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Stocks Close Up, Ending the Week Higher

Wall Street stocks closed higher Friday as the S&P 500 rallied for a fourth straight day and turned positive for the year after a run of better-than-expected economic data.

The S&P 500 has gained nearly 5 percent over the last four days and is slightly higher for the year. Investors cited recent improvement in U.S. economic data and seasonal factors behind the move, but many remained cautious about the 2012 outlook.

The U.S. Congress approved a two-month extension of a payroll tax cut for 160 million workers that otherwise would have expired on December 31. The resolution, if only temporary, removes a market headwind that investors said could have hit growth next year.

New U.S. single-family home sales rose to a seven-month high in November and the supply of houses on the market was the lowest in 5-1/2 years. The data added to signs of a budding recovery in the sector, which continues to be a serious overhang for markets. Banks have been especially hard hit, with financials the worst performing S&P sector this year.

"More than anything, the better tone in housing is very suggestive that the jobs market's improved,'' said Jim Paulsen, chief investment officer at Wells Capital Management.

He said the latest data added more "evidence that consumer spending and housing is responding to a little better jobs market.''

The S&P 500 edged above its 200-day moving average, a level that has proved difficult to maintain after plummeting below it in August.

However, low holiday-season volume means investors are cautious of the move.

"We are in the two-week silly period here, so it's kind of hard to put too much significance on any of it,'' Paulsen said.

Brian Battle, a trader at Performance Trust Capital Partners in Chicago, warned about reading too much into the market's recent run. He said he was cautious heading into the new year, with Europe's debt crisis unresolved, growth still weak, and a U.S. presidential election looming.

"We should all be careful not to deem it as the end,'' he said. "We might take it all back in January.''

Especially, in light of the continued mixed signals economic reports are sending.

Earlier figures showed consumer spending and personal income rose by a modest 0.1 percent in November, which was below market expectations, while the headline 3.8 percent increase in durable goods orders last month masked a decline in a crucial investment measure, benefiting from big orders for Boeing aircraft.

"The data itself has been modestly stronger in the fourth quarter but nothing that changes the baseline slow growth story,'' said Andrew Slimmon, managing director, Global Investment Solutions of Morgan Stanley Smith Barney in Chicago.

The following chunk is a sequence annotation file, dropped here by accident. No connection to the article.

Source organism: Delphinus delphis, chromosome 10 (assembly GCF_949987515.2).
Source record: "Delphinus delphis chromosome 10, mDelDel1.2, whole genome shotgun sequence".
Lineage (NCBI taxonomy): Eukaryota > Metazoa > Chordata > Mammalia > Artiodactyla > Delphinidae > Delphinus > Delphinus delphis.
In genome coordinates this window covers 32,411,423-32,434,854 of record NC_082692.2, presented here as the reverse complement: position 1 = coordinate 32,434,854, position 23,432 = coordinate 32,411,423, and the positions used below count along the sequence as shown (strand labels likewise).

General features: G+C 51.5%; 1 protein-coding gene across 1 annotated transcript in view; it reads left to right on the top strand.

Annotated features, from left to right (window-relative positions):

Attention may also return to Europe, as there were reminders Friday of the underlying problems afflicting the 17-nation eurozone.

Figures showed that eurozone banks stashed euro347 billion ($453 billion) overnight with the European Central Bank on Thursday, in another sign that Europe's debt crisis is still putting pressure on the banking system despite massive central bank support. The figure announced Friday is the highest for 2011, topping euro346.4 billion earlier this month.

The large deposits come despite Wednesday's massive central bank credit operation, in which the ECB let banks borrow as much as they wanted for up to 3 years. As a result 523 banks took euro489 billion, the largest ECB loan operation in the 13-year history of the euro.

But European shares tracked Wall Street's gains higher.

In U.S. markets, SunPower shares jumped after the solar panels maker said it would buy rival Tenesol, a unit of France's Total. At the same time, Total is buying 18.6 million SunPower shares, raising its stake to about 66 percent.

Rambus shares traded higher after the company signed a cross licensing agreement with Broadcom , ending patent litigation between the two.

Eastman Kodak shares received a boost from news of executive changes and the sale of a unit that makes gelatin used in photographic and printing processes.

Mead Johnson Nutrition shares continued to slide on concerns that its Enfamil formula might be linked to a death of an infant in Missouri.

Wal-Mart Stores pulled the formula from its shelves until an investigation can be completed. Mead said it is cooperating with authorities in the probe, but it is very confident in the safety of its products and it has not recalled the products.

-AP and Reuters contributed to this report.